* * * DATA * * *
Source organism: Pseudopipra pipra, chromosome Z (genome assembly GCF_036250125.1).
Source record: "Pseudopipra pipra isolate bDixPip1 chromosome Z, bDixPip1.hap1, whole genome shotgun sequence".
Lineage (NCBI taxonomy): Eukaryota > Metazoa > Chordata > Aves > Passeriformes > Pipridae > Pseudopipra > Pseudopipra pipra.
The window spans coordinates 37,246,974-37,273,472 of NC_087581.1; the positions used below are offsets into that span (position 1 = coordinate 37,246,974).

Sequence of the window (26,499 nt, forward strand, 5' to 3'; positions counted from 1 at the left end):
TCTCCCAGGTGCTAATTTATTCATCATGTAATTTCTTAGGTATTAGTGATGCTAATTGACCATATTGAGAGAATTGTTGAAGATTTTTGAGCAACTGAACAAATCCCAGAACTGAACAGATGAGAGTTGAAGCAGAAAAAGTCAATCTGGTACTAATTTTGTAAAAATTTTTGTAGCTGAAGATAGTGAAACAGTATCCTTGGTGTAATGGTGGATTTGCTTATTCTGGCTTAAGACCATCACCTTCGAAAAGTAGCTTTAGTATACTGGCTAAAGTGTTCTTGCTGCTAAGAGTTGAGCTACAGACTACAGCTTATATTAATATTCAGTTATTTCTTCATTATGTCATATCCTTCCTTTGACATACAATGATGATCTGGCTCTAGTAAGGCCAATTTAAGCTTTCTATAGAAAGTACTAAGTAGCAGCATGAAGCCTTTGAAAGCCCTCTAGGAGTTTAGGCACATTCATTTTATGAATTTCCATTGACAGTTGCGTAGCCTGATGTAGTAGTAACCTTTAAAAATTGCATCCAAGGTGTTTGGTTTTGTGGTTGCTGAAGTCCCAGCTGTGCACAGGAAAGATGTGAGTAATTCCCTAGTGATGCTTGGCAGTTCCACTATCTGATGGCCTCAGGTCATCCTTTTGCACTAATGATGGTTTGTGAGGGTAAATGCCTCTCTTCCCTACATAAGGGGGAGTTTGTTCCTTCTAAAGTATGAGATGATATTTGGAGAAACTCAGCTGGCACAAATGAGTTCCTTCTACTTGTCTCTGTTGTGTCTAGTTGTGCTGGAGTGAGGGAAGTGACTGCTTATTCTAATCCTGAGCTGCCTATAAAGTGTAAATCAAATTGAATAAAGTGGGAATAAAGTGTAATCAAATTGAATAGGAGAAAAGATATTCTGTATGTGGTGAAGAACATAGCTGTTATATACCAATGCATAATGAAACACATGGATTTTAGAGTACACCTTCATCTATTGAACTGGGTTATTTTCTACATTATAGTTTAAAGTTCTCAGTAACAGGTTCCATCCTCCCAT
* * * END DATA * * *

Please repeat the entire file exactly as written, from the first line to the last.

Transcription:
Source organism: Pseudopipra pipra, chromosome Z (genome assembly GCF_036250125.1).
Source record: "Pseudopipra pipra isolate bDixPip1 chromosome Z, bDixPip1.hap1, whole genome shotgun sequence".
Lineage (NCBI taxonomy): Eukaryota > Metazoa > Chordata > Aves > Passeriformes > Pipridae > Pseudopipra > Pseudopipra pipra.
The window spans coordinates 37,246,974-37,273,472 of NC_087581.1; the positions used below are offsets into that span (position 1 = coordinate 37,246,974).

Sequence of the window (26,499 nt, forward strand, 5' to 3'; positions counted from 1 at the left end):
TCTCCCAGGTGCTAATTTATTCATCATGTAATTTCTTAGGTATTAGTGATGCTAATTGACCATATTGAGAGAATTGTTGAAGATTTTTGAGCAACTGAACAAATCCCAGAACTGAACAGATGAGAGTTGAAGCAGAAAAAGTCAATCTGGTACTAATTTTGTAAAAATTTTTGTAGCTGAAGATAGTGAAACAGTATCCTTGGTGTAATGGTGGATTTGCTTATTCTGGCTTAAGACCATCACCTTCGAAAAGTAGCTTTAGTATACTGGCTAAAGTGTTCTTGCTGCTAAGAGTTGAGCTACAGACTACAGCTTATATTAATATTCAGTTATTTCTTCATTATGTCATATCCTTCCTTTGACATACAATGATGATCTGGCTCTAGTAAGGCCAATTTAAGCTTTCTATAGAAAGTACTAAGTAGCAGCATGAAGCCTTTGAAAGCCCTCTAGGAGTTTAGGCACATTCATTTTATGAATTTCCATTGACAGTTGCGTAGCCTGATGTAGTAGTAACCTTTAAAAATTGCATCCAAGGTGTTTGGTTTTGTGGTTGCTGAAGTCCCAGCTGTGCACAGGAAAGATGTGAGTAATTCCCTAGTGATGCTTGGCAGTTCCACTATCTGATGGCCTCAGGTCATCCTTTTGCACTAATGATGGTTTGTGAGGGTAAATGCCTCTCTTCCCTACATAAGGGGGAGTTTGTTCCTTCTAAAGTATGAGATGATATTTGGAGAAACTCAGCTGGCACAAATGAGTTCCTTCTACTTGTCTCTGTTGTGTCTAGTTGTGCTGGAGTGAGGGAAGTGACTGCTTATTCTAATCCTGAGCTGCCTATAAAGTGTAAATCAAATTGAATAAAGTGGGAATAAAGTGTAATCAAATTGAATAGGAGAAAAGATATTCTGTATGTGGTGAAGAACATAGCTGTTATATACCAATGCATAATGAAACACATGGATTTTAGAGTACACCTTCATCTATTGAACTGGGTTATTTTCTACATTATAGTTTAAAGTTCTCAGTAACAGGTTCCATCCTCCCAT